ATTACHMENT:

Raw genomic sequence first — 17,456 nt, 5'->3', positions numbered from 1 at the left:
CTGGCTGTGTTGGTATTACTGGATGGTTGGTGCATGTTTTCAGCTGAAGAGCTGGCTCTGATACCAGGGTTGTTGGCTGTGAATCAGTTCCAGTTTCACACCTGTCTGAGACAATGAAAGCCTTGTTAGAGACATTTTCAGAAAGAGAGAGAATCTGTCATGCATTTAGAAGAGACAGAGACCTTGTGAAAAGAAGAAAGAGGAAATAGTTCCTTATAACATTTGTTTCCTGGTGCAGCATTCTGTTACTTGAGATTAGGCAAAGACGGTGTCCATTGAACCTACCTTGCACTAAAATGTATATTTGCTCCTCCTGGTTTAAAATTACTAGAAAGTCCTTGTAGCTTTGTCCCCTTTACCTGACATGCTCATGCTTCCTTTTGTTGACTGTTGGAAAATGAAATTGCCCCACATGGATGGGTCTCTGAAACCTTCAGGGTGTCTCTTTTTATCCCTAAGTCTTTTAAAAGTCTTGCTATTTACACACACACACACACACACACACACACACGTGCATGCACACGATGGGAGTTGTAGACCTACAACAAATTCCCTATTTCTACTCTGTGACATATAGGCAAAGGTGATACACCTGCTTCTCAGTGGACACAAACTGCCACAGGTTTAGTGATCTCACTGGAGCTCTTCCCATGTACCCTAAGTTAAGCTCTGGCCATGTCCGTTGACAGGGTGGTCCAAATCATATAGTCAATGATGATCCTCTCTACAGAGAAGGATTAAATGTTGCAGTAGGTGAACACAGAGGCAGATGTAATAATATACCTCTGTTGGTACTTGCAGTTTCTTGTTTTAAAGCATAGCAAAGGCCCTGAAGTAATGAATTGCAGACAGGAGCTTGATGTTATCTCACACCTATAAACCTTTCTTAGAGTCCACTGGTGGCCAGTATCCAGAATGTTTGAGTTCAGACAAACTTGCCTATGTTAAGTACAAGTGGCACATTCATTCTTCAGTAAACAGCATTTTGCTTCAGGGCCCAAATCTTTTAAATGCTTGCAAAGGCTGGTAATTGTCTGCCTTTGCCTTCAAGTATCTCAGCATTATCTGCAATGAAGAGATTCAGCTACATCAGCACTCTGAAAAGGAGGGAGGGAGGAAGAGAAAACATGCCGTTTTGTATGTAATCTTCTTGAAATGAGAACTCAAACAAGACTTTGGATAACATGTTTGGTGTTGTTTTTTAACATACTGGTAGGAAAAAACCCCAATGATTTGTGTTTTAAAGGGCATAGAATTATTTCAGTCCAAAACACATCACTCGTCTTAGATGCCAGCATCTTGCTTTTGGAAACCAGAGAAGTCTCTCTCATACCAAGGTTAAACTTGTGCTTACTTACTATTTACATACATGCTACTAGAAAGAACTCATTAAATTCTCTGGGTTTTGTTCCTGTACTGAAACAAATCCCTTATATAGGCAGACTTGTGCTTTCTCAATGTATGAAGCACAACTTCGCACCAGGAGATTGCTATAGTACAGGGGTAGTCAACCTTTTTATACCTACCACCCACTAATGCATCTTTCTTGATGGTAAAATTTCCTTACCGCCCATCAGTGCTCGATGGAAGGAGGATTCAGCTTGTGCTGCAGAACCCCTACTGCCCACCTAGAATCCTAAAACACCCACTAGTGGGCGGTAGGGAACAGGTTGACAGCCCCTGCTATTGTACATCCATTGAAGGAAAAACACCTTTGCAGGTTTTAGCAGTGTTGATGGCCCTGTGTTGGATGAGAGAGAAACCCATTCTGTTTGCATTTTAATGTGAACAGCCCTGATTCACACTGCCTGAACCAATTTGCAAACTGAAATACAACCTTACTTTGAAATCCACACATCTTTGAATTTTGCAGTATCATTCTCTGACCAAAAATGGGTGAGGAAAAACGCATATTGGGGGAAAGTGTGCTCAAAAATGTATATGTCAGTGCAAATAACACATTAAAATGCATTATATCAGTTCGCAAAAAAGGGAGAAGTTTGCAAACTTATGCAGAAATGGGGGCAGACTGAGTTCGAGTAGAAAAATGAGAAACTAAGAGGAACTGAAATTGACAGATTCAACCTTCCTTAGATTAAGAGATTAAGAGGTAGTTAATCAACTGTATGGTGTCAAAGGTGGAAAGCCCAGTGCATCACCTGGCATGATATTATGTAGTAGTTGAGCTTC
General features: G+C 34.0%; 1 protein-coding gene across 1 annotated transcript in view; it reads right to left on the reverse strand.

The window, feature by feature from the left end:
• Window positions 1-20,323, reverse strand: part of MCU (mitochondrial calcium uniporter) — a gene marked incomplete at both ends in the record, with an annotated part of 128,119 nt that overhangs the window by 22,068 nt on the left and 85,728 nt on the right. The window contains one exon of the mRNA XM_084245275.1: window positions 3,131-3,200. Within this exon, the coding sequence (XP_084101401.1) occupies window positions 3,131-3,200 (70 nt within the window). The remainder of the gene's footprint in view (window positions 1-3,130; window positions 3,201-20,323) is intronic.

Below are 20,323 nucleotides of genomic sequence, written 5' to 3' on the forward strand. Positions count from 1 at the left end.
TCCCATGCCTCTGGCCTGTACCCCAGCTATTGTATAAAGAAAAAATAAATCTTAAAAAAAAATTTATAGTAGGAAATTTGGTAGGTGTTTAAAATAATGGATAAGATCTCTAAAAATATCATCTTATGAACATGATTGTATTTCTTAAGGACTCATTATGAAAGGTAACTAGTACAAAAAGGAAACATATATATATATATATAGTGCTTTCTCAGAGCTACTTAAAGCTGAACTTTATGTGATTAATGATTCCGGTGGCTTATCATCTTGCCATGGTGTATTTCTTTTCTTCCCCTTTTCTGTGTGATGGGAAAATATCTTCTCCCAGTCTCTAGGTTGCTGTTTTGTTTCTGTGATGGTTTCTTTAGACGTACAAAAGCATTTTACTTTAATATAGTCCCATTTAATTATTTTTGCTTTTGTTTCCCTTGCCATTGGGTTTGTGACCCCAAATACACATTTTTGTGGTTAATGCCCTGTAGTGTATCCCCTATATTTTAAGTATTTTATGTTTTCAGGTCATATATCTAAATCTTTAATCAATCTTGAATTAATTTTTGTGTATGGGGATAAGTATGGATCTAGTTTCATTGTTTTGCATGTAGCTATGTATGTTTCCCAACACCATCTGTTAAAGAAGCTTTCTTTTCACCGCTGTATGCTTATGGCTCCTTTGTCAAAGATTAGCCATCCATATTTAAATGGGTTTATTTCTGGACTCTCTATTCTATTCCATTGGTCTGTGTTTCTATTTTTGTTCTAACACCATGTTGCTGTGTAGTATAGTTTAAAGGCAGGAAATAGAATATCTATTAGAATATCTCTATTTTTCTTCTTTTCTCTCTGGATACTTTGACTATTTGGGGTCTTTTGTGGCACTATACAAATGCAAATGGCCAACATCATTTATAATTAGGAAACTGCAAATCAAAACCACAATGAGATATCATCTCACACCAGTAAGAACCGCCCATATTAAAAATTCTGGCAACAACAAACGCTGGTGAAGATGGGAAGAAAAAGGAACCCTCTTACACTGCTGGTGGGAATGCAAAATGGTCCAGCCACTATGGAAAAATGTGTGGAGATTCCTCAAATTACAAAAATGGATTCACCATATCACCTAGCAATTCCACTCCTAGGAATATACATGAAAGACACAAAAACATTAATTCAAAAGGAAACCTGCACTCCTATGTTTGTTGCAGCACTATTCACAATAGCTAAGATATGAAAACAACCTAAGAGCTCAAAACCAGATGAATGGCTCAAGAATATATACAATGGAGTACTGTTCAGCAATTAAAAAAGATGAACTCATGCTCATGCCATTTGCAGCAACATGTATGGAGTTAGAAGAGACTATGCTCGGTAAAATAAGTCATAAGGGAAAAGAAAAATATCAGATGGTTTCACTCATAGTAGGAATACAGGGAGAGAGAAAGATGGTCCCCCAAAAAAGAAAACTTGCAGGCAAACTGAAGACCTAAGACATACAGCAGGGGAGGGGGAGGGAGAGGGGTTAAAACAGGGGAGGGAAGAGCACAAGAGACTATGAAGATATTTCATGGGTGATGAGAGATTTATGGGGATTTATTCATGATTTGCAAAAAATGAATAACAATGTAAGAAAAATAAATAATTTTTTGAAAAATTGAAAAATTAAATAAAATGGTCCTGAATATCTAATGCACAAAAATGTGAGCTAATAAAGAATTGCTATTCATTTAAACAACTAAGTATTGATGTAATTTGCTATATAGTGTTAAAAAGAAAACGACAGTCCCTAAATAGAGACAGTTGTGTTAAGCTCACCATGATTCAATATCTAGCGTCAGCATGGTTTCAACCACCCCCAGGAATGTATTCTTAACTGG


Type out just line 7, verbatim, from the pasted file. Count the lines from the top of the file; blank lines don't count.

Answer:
TCCCATGCCTCTGGCCTGTACCCCAGCTATTGTATAAAGAAAAAATAAATCTTAAAAAAAAATTTATAGTAGGAAATTTGGTAGGTGTTTAAAATAATGGATAAGATCTCTAAAAATATCATCTTATGAACATGATTGTATTTCTTAAGGACTCATTATGAAAGGTAACTAGTACAAAAAGGAAACATATATATATATATATAGTGCTTTCTCAGAGCTACTTAAAGCTGAACTTTATGTGATTAATGATTCCGGTGGCTTATCATCTTGCCATGGTGTATTTCTTTTCTTCCCCTTTTCTGTGTGATGGGAAAATATCTTCTCCCAGTCTCTAGGTTGCTGTTTTGTTTCTGTGATGGTTTCTTTAGACGTACAAAAGCATTTTACTTTAATATAGTCCCATTTAATTATTTTTGCTTTTGTTTCCCTTGCCATTGGGTTTGTGACCCCAAATACACATTTTTGTGGTTAATGCCCTGTAGTGTATCCCCTATATTTTAAGTATTTTATGTTTTCAGGTCATATATCTAAATCTTTAATCAATCTTGAATTAATTTTTGTGTATGGGGATAAGTATGGATCTAGTTTCATTGTTTTGCATGTAGCTATGTATGTTTCCCAACACCATCTGTTAAAGAAGCTTTCTTTTCACCGCTGTATGCTTATGGCTCCTTTGTCAAAGATTAGCCATCCATATTTAAATGGGTTTATTTCTGGACTCTCTATTCTATTCCATTGGTCTGTGTTTCTATTTTTGTTCTAACACCATGTTGCTGTGTAGTATAGTTTAAAGGCAGGAAATAGAATATCTATTAGAATATCTCTATTTTTCTTCTTTTCTCTCTGGATACTTTGACTATTTGGGGTCTTTTGTGGCACTATACAAATGCAAATGGCCAACATCATTTATAATTAGGAAACTGCAAATCAAAACCACAATGAGATATCATCTCACACCAGTAAGAACCGCCCATATTAAAAATTCTGGCAACAACAAACGCTGGTGAAGATGGGAAGAAAAAGGAACCCTCTTACACTGCTGGTGGGAATGCAAAATGGTCCAGCCACTATGGAAAAATGTGTGGAGATTCCTCAAATTACAAAAATGGATTCACCATATCACCTAGCAATTCCACTCCTAGGAATATACATGAAAGACACAAAAACATTAATTCAAAAGGAAACCTGCACTCCTATGTTTGTTGCAGCACTATTCACAATAGCTAAGATATGAAAACAACCTAAGAGCTCAAAACCAGATGAATGGCTCAAGAATATATACAATGGAGTACTGTTCAGCAATTAAAAAAGATGAACTCATGCTCATGCCATTTGCAGCAACATGTATGGAGTTAGAAGAGACTATGCTCGGTAAAATAAGTCATAAGGGAAAAGAAAAATATCAGATGGTTTCACTCATAGTAGGAATACAGGGAGAGAGAAAGATGGTCCCCCAAAAAAGAAAACTTGCAGGCAAACTGAAGACCTAAGACATACAGCAGGGGAGGGGGAGGGAGAGGGGTTAAAACAGGGGAGGGAAGAGCACAAGAGACTATGAAGATATTTCATGGGTGATGAGAGATTTATGGGGATTTATTCATGATTTGCAAAAAATGAATAACAATGTAAGAAAAATAAATAATTTTTTGAAAAATTGAAAAATTAAATAAAATGGTCCTGAATATCTAATGCACAAAAATGTGAGCTAATAAAGAATTGCTATTCATTTAAACAACTAAGTATTGATGTAATTTGCTATATAGTGTTAAAAAGAAAACGACAGTCCCTAAATAGAGACAGTTGTGTTAAGCTCACCATGATTCAATATCTAGCGTCAGCATGGTTTCAACCACCCCCAGGAATGTATTCTTAACTGG